my cruelty-free journey
25 July 2018
The title gives it away already I guess; I am on a cruelty-free journey. About 6 months ago, when I was writing a blog post about a friend’s wedding I did makeup for, one of the photos was of my kit. It emphasized how much my kit has changed. To be fair, 3 years ago I was travelling around Australia and I had only taken a very condensed makeup kit. But it wasn’t only the small amount of products that caught my eye, it was especially the KIND of products.
Can you see how there are a lot of MAC products on this photo? (how pretty is this photo taken by 27 Creative | Steve Wise by the way?!)
MAC is a great brand to open up this blog post with. It will straight away take this post into the depths of the discussion, instead of focusing on my personal journey, which is what I thought this blog post would be. However, this might be a good introduction to what cruelty-free means and how the term can be unclear to many people.
MAC is a widely known brand, which is sold all over the world and it is very popular under makeup artists and ‘normal’ people alike (for lack of a better word). It’s probably the first brand I really loved, I saved up to buy exciting colours of very pigmented MAC eye shadows. When I studied makeup artistry, a substantial part of the provided kit was filled with MAC products (which I LOVED at the time) and MAC was the only brand I knew that I saw myself working for at a counter. I loved that the artists at the MAC counter were so diverse in lots of different ways; gender, race, style and the only rule about their appearance seemed to be that they had to wear black. I loved it.
A quick google-search will show that MAC is considered a NON cruelty-free brand. I’ll explain to you why this is and why this is such a highly debated topic.
If you go to MAC’s website it reads the following:
‘”M•A•C does not test on animals. We do not own any animal testing facilities and we never ask others to test on animals for us. While some governments conduct animal testing to prove safety before they will allow us to sell our products, M•A•C has never tested on animals and we continue to be a leader in the movement to end animal testing globally. To this end, we are proud to partner with IIVS (INSTITUTE FOR IN VITRO SCIENCES) to expand the use and acceptance of non-animal testing methods.”
If you read this, it sounds pretty good right? They sound like they are doing the right thing. However, the problem is in this part of their statement: some governments conduct animal testing to prove safety before they will allow us to sell our products. One of those governments is China (mainland, not Hong Kong) and MAC sells in China. On their website they state the following about this: “China tests on animals as part of its safety assessment of cosmetic products. We love our fans and we never want to exclude them anywhere.”
Basically the website tells you that they do not test their products on animals and that they are funding research for and education in animal testing alternatives. They claim THEY are not testing their products on animals, but the Chinese government is. Which is true. However, cosmetic companies selling their products in China have to AGREE to these animal tests and PAY for them. Most accrediting bodies, such as PETA, Choose Cruelty Free and Leaping Bunny do not consider brands that support this kind of third party animal testing cruelty free.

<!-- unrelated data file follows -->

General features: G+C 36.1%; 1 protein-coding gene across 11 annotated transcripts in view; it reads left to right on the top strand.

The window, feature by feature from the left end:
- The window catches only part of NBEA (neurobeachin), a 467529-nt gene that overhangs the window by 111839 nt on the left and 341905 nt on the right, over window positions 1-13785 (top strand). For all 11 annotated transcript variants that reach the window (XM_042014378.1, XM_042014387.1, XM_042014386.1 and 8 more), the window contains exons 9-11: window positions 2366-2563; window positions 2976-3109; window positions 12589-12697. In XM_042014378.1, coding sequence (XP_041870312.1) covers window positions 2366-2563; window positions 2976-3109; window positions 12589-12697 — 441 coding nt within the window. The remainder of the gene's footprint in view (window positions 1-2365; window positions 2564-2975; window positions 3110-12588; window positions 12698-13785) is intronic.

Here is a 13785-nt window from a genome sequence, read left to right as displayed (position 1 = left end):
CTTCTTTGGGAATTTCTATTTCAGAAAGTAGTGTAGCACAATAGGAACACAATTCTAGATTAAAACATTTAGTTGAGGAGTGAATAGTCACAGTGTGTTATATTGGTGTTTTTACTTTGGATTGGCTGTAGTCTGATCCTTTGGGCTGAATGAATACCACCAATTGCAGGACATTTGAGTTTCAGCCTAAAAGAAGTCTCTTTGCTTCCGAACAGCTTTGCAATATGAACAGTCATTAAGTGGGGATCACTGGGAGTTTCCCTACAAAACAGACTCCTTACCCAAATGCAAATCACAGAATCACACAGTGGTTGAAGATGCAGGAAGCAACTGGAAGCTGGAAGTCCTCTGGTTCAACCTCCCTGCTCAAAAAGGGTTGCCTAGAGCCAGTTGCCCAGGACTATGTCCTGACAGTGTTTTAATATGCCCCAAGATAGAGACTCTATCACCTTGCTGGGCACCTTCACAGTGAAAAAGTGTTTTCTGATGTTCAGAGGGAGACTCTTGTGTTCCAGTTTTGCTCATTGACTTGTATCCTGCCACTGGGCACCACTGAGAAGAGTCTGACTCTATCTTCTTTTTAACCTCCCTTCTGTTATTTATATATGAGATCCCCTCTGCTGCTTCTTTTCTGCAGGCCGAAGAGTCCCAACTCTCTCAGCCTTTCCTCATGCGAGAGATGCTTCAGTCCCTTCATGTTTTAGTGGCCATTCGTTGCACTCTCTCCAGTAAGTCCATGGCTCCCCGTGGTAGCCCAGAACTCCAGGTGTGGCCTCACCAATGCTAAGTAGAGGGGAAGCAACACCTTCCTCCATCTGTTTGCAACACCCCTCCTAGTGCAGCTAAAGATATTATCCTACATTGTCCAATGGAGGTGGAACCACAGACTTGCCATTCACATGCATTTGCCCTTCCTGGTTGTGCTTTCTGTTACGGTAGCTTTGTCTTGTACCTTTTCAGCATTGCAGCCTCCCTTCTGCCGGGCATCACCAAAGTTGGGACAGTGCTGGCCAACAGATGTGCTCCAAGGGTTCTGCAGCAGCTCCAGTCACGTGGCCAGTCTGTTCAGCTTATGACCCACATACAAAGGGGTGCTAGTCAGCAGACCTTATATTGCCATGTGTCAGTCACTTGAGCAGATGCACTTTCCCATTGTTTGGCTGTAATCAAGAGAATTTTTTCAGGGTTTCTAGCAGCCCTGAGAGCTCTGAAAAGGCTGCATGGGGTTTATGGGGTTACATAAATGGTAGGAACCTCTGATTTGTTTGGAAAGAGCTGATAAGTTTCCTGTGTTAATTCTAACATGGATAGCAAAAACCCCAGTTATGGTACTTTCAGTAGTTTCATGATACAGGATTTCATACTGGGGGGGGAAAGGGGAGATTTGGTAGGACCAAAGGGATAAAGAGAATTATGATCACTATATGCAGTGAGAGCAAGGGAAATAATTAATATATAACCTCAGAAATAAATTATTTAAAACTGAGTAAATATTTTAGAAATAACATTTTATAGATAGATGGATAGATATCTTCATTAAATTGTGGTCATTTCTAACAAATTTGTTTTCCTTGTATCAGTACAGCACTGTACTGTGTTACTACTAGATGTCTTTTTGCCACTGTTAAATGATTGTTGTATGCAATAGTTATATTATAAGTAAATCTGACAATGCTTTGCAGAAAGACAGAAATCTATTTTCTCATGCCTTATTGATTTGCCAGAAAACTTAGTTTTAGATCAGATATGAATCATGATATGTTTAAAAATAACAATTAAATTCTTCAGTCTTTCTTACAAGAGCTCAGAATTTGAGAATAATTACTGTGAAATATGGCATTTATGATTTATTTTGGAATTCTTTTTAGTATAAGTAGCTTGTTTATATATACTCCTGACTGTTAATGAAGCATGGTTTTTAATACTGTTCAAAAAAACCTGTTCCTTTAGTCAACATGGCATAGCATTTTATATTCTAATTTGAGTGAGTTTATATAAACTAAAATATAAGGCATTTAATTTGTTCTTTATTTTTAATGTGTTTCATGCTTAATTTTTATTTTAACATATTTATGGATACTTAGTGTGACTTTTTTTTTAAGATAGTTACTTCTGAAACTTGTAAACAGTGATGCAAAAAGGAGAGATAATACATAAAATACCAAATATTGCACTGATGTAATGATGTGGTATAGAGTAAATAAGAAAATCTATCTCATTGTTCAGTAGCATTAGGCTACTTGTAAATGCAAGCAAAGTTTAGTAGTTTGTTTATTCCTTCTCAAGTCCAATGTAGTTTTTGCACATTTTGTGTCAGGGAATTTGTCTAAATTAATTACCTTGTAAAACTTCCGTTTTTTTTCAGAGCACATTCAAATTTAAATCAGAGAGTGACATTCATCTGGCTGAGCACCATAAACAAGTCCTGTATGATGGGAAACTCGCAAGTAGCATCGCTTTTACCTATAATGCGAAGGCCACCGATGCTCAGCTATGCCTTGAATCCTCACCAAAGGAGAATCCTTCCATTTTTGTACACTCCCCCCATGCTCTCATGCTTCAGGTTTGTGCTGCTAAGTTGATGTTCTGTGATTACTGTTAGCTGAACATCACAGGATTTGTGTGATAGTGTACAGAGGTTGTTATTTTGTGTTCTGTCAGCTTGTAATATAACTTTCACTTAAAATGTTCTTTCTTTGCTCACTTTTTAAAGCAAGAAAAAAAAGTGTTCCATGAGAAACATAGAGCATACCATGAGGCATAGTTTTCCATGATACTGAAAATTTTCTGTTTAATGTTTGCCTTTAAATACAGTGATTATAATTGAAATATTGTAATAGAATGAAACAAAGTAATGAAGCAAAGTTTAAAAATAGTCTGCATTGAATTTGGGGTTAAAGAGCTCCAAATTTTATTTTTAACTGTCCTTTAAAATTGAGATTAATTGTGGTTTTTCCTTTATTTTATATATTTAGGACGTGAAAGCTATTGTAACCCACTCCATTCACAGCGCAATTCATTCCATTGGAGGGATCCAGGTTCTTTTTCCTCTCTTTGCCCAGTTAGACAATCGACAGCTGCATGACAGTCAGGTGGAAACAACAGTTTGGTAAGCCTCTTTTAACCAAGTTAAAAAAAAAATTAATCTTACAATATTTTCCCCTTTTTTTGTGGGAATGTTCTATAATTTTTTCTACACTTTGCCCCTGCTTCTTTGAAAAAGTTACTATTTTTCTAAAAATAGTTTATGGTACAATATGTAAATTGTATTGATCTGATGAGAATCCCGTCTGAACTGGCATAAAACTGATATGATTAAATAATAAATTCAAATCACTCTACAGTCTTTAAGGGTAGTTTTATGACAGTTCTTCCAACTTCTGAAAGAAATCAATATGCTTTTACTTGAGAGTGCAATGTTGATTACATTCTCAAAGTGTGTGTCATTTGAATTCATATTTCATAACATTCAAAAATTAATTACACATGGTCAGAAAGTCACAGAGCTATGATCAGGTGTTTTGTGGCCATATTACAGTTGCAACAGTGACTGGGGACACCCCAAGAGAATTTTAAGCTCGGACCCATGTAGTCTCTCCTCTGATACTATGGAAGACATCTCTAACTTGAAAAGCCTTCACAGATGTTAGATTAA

We don’t have to wonder about why beauty companies that claim to care about animal cruelty still choose to sell their products in China. It’s all about the money. Although companies are claiming they want to make sure everyone around the world has access to their products from a holistic point of view, I guess we can all agree that that’s not likely to be true. I think some of us would also argue that it’s fair enough that these companies want to have a share of China’s A$50 billion cosmetics market.
What do YOU think?
A question for another time is WHY the Chinese government requires animal testing? And you’ll find the answer seems to be disappointingly similar to the answer as to why companies sell their products in China.
Personally I have decided to go cruelty-free. Because I am also passionate about less waste and sustainability, I haven’t thrown out my MAC products. I have sold them, given them away and am using them up. This is a slow process which means I cannot say my kit is 100% cruelty-free. However, I can happily call it 99% cruelty-free and a lot of thought goes into each new addition to my kit!
I’ve been thinking of writing about my journey a lot, but I guess there is so much to say or write about it, that I didn’t know where to start or what kind of posts to write. There is a lot of information already out there, and I wasn’t sure if I could really add anything valuable. However, the more awareness the better. Even if I could help only one person in their decision-making process by providing them with information or with my experience, that would already be worth it!
I was planning to focus this first post on the journey itself and my considerations within the journey, however, it became more of a deep-dive into cruelty-free versus China using MAC as an example.
I am sure more posts on this topic will follow. I am still IN this journey, it is not finished yet and I am not sure if it ever will be. There are so many sub-topics that undoubtedly there will be more to write, I’m thinking of inside info on what I discovered along the way, information on ingredients and products, sources you can use to find out more, what cruelty-free means and how is it different to vegan-friendly & more! Feel free to reach out with any questions you might have and I will try to prioritise them for future blog posts.
I would love to hear from you about your journey and whether you found this post valuable!
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